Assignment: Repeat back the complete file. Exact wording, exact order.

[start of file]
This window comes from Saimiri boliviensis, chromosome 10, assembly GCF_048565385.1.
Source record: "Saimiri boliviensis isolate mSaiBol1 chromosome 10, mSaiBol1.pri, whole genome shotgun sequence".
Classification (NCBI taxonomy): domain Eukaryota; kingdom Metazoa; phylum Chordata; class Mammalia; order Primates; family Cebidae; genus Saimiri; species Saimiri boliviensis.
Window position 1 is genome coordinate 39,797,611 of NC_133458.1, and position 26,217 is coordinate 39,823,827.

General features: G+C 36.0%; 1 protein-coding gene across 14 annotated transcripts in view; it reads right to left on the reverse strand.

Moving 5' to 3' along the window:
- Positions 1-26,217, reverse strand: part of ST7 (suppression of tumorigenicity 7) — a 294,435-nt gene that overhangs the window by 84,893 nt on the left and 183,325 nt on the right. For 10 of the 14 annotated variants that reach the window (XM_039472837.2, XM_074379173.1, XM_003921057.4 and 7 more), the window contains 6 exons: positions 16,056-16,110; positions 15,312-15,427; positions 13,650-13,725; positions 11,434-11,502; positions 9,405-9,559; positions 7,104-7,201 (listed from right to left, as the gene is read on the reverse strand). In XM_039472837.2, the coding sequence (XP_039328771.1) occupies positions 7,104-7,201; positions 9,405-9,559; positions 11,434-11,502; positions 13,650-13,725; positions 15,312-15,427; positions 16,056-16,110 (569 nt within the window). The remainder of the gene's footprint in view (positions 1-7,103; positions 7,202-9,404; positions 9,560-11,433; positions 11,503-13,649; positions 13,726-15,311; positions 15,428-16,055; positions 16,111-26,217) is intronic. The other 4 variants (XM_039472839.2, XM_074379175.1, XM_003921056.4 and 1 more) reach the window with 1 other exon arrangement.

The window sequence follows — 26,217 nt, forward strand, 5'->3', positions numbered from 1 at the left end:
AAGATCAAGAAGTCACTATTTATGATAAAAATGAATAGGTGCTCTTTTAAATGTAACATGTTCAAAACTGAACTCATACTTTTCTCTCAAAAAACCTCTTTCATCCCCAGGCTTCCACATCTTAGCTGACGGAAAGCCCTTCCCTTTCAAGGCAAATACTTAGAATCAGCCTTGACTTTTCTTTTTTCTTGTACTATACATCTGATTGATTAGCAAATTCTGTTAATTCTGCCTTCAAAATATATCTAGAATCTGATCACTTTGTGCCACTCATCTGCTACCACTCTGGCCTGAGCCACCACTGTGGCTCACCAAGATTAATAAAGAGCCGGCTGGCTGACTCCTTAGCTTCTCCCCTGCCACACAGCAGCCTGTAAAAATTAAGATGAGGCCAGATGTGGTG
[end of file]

This window comes from Saimiri boliviensis, chromosome 10, assembly GCF_048565385.1.
Source record: "Saimiri boliviensis isolate mSaiBol1 chromosome 10, mSaiBol1.pri, whole genome shotgun sequence".
Classification (NCBI taxonomy): domain Eukaryota; kingdom Metazoa; phylum Chordata; class Mammalia; order Primates; family Cebidae; genus Saimiri; species Saimiri boliviensis.
Window position 1 is genome coordinate 39,797,611 of NC_133458.1, and position 26,217 is coordinate 39,823,827.

General features: G+C 36.0%; 1 protein-coding gene across 14 annotated transcripts in view; it reads right to left on the reverse strand.

Moving 5' to 3' along the window:
- Positions 1-26,217, reverse strand: part of ST7 (suppression of tumorigenicity 7) — a 294,435-nt gene that overhangs the window by 84,893 nt on the left and 183,325 nt on the right. For 10 of the 14 annotated variants that reach the window (XM_039472837.2, XM_074379173.1, XM_003921057.4 and 7 more), the window contains 6 exons: positions 16,056-16,110; positions 15,312-15,427; positions 13,650-13,725; positions 11,434-11,502; positions 9,405-9,559; positions 7,104-7,201 (listed from right to left, as the gene is read on the reverse strand). In XM_039472837.2, the coding sequence (XP_039328771.1) occupies positions 7,104-7,201; positions 9,405-9,559; positions 11,434-11,502; positions 13,650-13,725; positions 15,312-15,427; positions 16,056-16,110 (569 nt within the window). The remainder of the gene's footprint in view (positions 1-7,103; positions 7,202-9,404; positions 9,560-11,433; positions 11,503-13,649; positions 13,726-15,311; positions 15,428-16,055; positions 16,111-26,217) is intronic. The other 4 variants (XM_039472839.2, XM_074379175.1, XM_003921056.4 and 1 more) reach the window with 1 other exon arrangement.

The window sequence follows — 26,217 nt, forward strand, 5'->3', positions numbered from 1 at the left end:
AAGATCAAGAAGTCACTATTTATGATAAAAATGAATAGGTGCTCTTTTAAATGTAACATGTTCAAAACTGAACTCATACTTTTCTCTCAAAAAACCTCTTTCATCCCCAGGCTTCCACATCTTAGCTGACGGAAAGCCCTTCCCTTTCAAGGCAAATACTTAGAATCAGCCTTGACTTTTCTTTTTTCTTGTACTATACATCTGATTGATTAGCAAATTCTGTTAATTCTGCCTTCAAAATATATCTAGAATCTGATCACTTTGTGCCACTCATCTGCTACCACTCTGGCCTGAGCCACCACTGTGGCTCACCAAGATTAATAAAGAGCCGGCTGGCTGACTCCTTAGCTTCTCCCCTGCCACACAGCAGCCTGTAAAAATTAAGATGAGGCCAGATGTGGTG